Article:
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Alec Baldwin: Rose McGowan Is 'Tragic' Face of #MeToo

Alec Baldwin and Rose McGowan

Baldwin excoriated the activist actress in a far-ranging interview with The Hollywood Reporter.

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Alec Baldwin, who's won liberal fans with his lampooning of Donald Trump and alienated some by defending accused several predators, says Rose McGowan is "a tragic front person" for the #MeToo movement.

Baldwin made the remark in a wide-ranging interview in the latest issue of The Hollywood Reporter. He has publicly feuded for some time with McGowan, who has become a leading voice of #MeToo after coming forward with the accusation that film mogul Harvey Weinstein sexually assaulted her in 1997.

Baldwin once told the Reporter he'd like to have the actress on his new weekly talk show in spite of "the long, steady piss" he contends she has taken on him. But now that The Alec Baldwin Show is set to premiere this Sunday at 10 p.m. on ABC, "he's clearly changed his mind," the publication notes.

"She's a tragic front person for [the #MeToo] cause," he told the Reporter in the new interview, "and I say that because you don't stand much of a chance of getting where you want to be if you're going to arbitrarily alienate and excoriate innocent men. ... It's like all of a sudden, she's one of the Crips -- the head of her own gang." He added, "You can print that, by the way."

In a PBS Newshour interview in 2017, Baldwin said that rumors had swirled in Hollywood for years about Weinstein's alleged assault of McGowan, and he criticized her for taking a settlement from the producer. "What happened was Rose McGowan took a payment of $100,000 and settled her case with him," he said. "It was for Rose McGowan to prosecute that case."

Baldwin then got into a Twitter war with actress Asia Argento and her then-boyfriend, Anthony Bourdain, along with McGowan, who called him a "wee little baby man" who "wants to protect rapists."

The actor has come under further criticism for defending accused sexual abusers such as Woody Allen and James Toback. But Baldwin told the Reporter he has no sympathy for those who are guilty of such misdeeds. "All these guys who have done terrible things, who doesn't want them punished?" he said. "This whole idea that I'm covering for Jimmy Toback or whatever? The minute that people are found guilty of some crime or there's a glistening reservoir of information or evidence ..."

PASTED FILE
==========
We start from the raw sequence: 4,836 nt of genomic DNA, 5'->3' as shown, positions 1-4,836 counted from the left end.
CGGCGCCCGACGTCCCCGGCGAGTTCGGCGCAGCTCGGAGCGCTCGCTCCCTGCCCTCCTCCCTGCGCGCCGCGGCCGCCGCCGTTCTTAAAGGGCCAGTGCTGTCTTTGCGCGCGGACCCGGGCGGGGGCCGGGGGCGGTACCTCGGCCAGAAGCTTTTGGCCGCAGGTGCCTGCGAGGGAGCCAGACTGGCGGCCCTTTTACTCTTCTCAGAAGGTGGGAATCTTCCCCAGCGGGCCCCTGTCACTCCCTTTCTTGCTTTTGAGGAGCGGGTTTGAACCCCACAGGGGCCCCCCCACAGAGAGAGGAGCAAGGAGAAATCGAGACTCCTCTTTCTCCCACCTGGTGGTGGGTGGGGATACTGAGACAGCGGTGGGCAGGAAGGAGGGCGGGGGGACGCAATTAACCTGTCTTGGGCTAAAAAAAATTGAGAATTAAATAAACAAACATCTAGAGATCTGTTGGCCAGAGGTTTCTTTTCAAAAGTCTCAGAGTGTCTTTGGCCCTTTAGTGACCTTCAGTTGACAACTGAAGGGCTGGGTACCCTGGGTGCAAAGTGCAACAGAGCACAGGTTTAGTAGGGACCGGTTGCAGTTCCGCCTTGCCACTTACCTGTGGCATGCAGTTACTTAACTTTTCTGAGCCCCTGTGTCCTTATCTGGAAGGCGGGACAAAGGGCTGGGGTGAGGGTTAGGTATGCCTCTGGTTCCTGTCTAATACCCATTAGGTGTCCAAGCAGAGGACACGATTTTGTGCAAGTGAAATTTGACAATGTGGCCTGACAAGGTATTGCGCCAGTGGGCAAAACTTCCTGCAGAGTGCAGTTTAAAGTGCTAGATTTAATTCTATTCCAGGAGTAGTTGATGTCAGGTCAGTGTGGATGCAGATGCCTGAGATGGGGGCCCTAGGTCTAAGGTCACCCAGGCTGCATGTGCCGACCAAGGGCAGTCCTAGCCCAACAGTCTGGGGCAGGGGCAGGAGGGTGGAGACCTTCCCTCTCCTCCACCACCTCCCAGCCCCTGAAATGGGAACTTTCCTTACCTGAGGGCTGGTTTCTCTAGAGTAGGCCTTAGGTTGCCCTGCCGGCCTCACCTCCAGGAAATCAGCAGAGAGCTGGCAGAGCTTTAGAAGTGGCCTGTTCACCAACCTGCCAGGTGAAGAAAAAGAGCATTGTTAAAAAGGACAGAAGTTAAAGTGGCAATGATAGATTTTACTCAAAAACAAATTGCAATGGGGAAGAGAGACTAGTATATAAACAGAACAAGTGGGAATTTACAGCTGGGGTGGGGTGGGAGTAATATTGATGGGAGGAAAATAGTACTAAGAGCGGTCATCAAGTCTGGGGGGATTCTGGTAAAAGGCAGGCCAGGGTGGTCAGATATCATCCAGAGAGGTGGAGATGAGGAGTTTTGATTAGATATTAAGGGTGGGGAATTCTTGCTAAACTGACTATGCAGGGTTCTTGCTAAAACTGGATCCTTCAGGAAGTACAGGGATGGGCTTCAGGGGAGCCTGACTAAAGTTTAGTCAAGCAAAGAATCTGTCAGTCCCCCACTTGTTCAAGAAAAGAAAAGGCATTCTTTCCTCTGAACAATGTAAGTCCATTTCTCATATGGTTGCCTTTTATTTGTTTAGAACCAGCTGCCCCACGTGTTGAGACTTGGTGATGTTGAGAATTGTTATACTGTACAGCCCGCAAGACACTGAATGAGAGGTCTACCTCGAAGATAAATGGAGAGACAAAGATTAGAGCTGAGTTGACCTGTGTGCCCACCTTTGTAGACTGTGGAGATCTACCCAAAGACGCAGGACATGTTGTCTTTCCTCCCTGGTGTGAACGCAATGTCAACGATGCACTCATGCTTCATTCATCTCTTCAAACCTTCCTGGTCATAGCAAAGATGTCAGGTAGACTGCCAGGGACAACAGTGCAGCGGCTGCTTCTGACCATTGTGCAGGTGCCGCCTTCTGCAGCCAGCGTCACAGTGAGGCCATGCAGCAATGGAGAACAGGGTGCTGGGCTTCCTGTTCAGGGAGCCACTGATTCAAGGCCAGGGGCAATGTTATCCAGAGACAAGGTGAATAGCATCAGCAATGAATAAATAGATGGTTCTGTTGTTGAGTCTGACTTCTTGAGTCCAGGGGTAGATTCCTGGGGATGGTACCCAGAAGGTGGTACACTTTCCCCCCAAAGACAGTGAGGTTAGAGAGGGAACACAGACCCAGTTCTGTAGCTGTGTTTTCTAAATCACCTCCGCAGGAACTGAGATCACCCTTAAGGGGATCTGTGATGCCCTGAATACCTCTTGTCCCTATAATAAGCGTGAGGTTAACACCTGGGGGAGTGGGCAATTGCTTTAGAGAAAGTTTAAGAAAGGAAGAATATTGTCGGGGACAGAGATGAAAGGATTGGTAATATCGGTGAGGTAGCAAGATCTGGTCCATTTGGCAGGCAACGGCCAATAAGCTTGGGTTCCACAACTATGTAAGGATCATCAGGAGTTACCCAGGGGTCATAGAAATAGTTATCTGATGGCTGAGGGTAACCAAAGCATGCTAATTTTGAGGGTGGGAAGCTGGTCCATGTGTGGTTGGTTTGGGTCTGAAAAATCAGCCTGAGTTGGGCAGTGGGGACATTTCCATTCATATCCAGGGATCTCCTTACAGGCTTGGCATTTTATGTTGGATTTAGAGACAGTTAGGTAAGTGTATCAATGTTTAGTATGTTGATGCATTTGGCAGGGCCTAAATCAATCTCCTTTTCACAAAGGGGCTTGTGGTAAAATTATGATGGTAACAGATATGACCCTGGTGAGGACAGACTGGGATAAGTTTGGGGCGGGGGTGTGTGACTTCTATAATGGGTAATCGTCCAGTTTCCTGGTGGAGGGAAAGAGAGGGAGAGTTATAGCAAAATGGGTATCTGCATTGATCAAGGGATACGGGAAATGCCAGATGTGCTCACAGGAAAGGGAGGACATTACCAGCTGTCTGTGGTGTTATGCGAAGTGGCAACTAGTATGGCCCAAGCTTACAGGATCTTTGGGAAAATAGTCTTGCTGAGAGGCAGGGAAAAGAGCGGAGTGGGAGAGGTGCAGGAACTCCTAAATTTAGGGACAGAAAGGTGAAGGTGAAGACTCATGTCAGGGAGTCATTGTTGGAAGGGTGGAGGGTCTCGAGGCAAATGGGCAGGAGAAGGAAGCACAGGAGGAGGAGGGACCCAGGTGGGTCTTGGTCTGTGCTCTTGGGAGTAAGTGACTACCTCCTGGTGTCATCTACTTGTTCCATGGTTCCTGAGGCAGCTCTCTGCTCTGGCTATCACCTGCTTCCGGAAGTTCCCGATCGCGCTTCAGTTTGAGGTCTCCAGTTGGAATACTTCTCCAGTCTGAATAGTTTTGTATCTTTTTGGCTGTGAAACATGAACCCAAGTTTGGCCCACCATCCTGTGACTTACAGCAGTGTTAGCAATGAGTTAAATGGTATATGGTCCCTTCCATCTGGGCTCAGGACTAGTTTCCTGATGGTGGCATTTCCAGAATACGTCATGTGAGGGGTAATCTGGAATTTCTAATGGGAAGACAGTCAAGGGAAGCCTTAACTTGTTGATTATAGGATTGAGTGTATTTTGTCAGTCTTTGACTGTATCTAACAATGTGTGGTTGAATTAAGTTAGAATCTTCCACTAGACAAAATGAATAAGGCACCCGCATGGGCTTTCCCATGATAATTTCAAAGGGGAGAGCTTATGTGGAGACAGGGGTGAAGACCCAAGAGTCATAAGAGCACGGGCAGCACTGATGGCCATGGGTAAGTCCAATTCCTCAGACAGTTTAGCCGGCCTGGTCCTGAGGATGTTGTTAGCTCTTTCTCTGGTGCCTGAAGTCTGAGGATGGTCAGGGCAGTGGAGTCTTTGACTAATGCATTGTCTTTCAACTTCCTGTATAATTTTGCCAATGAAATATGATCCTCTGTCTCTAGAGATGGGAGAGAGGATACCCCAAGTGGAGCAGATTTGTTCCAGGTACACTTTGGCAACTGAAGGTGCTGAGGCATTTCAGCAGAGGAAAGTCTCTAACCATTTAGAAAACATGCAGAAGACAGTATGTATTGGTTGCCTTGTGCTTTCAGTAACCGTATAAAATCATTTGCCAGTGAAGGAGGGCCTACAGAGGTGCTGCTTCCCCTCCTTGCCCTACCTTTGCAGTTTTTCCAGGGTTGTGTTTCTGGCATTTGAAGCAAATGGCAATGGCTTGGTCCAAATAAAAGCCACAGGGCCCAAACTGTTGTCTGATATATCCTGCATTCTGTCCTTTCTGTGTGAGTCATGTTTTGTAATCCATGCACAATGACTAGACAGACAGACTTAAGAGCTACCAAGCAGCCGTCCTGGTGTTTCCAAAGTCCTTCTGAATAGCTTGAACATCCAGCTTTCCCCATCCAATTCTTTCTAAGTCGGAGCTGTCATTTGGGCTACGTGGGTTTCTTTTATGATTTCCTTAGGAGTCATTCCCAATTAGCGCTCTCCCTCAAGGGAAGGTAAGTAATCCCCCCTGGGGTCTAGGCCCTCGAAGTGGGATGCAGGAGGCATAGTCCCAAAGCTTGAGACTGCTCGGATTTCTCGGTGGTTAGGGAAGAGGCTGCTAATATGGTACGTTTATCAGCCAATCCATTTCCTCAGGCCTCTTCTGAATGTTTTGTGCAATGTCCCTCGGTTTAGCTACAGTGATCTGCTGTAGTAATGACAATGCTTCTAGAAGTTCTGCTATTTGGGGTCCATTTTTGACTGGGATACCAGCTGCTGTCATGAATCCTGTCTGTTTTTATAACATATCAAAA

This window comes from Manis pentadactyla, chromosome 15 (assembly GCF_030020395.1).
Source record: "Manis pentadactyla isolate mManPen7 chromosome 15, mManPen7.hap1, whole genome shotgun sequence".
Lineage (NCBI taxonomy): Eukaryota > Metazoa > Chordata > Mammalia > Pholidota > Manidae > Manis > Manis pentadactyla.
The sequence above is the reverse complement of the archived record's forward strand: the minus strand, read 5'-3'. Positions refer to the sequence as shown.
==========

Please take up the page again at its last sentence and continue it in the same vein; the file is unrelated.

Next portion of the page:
He also noted that a journalist last year asked one of Baldwin's costars if he had molested her on a film set in the 1980s, when she was a minor. Baldwin said she told the journalist the story was "ridiculous," and the accusation never made its way into print. But Baldwin said the experience made him feel like "Wow, they're looking for people. ... They're coming for me."

Baldwin touched on many more subjects in the interview, saying "Black people love me" because of his portrayal of Trump on Saturday Night Live, and discussing what he'd say to Trump if he were a guest on Baldwin's talk show. He said he'd ask Trump, among other things, what he would do differently as president if he had the opportunity to change the past, but he has no faith Trump would answer honestly.

And of his Trump-supporting brother Stephen, he said, "To me, he's like Rolfe in The Sound of Music," referring to a character who becomes a Nazi. "He's just hanging out with the wrong crowd."

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Trudy Ring

Trudy Ring is The Advocate’s senior politics editor and copy chief. She has been a reporter and editor for daily newspapers and LGBTQ+ weeklies/monthlies, trade magazines, and reference books. She is a political junkie who thinks even the wonkiest details are fascinating, and she always loves to see political candidates who are groundbreaking in some way. She enjoys writing about other topics as well, including religion (she’s interested in what people believe and why), literature, theater, and film. Trudy is a proud “old movie weirdo” and loves the Hollywood films of the 1930s and ’40s above all others. Other interests include classic rock music (Bruce Springsteen rules!) and history. Oh, and she was a Jeopardy! contestant back in 1998 and won two games. Not up there with Amy Schneider, but Trudy still takes pride in this achievement.
Trudy Ring is The Advocate’s senior politics editor and copy chief. She has been a reporter and editor for daily newspapers and LGBTQ+ weeklies/monthlies, trade magazines, and reference books. She is a political junkie who thinks even the wonkiest details are fascinating, and she always loves to see political candidates who are groundbreaking in some way. She enjoys writing about other topics as well, including religion (she’s interested in what people believe and why), literature, theater, and film. Trudy is a proud “old movie weirdo” and loves the Hollywood films of the 1930s and ’40s above all others. Other interests include classic rock music (Bruce Springsteen rules!) and history. Oh, and she was a Jeopardy! contestant back in 1998 and won two games. Not up there with Amy Schneider, but Trudy still takes pride in this achievement.